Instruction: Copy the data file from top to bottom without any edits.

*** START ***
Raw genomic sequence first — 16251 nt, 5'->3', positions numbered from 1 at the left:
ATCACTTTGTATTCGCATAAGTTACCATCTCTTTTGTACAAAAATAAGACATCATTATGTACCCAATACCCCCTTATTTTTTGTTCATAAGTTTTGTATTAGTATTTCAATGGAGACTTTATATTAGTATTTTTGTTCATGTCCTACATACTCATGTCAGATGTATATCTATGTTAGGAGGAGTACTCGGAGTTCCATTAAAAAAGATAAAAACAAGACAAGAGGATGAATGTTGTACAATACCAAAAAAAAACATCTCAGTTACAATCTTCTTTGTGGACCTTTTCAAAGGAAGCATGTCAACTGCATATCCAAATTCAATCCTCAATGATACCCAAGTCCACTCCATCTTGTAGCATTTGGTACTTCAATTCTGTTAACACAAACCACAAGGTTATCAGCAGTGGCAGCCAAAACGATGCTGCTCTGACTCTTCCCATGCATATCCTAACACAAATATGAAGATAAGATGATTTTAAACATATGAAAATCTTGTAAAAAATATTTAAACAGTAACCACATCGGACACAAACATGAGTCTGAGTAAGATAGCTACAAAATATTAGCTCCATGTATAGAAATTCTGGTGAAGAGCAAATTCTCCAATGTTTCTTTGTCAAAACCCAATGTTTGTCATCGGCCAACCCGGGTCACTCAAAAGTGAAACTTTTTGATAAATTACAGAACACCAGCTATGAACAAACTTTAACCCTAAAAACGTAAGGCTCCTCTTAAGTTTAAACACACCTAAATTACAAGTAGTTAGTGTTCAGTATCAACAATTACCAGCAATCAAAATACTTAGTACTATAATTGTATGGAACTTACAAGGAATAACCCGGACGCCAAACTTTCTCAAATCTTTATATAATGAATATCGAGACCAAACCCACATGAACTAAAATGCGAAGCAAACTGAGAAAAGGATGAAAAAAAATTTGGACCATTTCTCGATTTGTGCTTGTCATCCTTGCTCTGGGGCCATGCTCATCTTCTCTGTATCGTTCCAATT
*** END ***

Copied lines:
Raw genomic sequence first — 16251 nt, 5'->3', positions numbered from 1 at the left:
ATCACTTTGTATTCGCATAAGTTACCATCTCTTTTGTACAAAAATAAGACATCATTATGTACCCAATACCCCCTTATTTTTTGTTCATAAGTTTTGTATTAGTATTTCAATGGAGACTTTATATTAGTATTTTTGTTCATGTCCTACATACTCATGTCAGATGTATATCTATGTTAGGAGGAGTACTCGGAGTTCCATTAAAAAAGATAAAAACAAGACAAGAGGATGAATGTTGTACAATACCAAAAAAAAACATCTCAGTTACAATCTTCTTTGTGGACCTTTTCAAAGGAAGCATGTCAACTGCATATCCAAATTCAATCCTCAATGATACCCAAGTCCACTCCATCTTGTAGCATTTGGTACTTCAATTCTGTTAACACAAACCACAAGGTTATCAGCAGTGGCAGCCAAAACGATGCTGCTCTGACTCTTCCCATGCATATCCTAACACAAATATGAAGATAAGATGATTTTAAACATATGAAAATCTTGTAAAAAATATTTAAACAGTAACCACATCGGACACAAACATGAGTCTGAGTAAGATAGCTACAAAATATTAGCTCCATGTATAGAAATTCTGGTGAAGAGCAAATTCTCCAATGTTTCTTTGTCAAAACCCAATGTTTGTCATCGGCCAACCCGGGTCACTCAAAAGTGAAACTTTTTGATAAATTACAGAACACCAGCTATGAACAAACTTTAACCCTAAAAACGTAAGGCTCCTCTTAAGTTTAAACACACCTAAATTACAAGTAGTTAGTGTTCAGTATCAACAATTACCAGCAATCAAAATACTTAGTACTATAATTGTATGGAACTTACAAGGAATAACCCGGACGCCAAACTTTCTCAAATCTTTATATAATGAATATCGAGACCAAACCCACATGAACTAAAATGCGAAGCAAACTGAGAAAAGGATGAAAAAAAATTTGGACCATTTCTCGATTTGTGCTTGTCATCCTTGCTCTGGGGCCATGCTCATCTTCTCTGTATCGTTCCAATT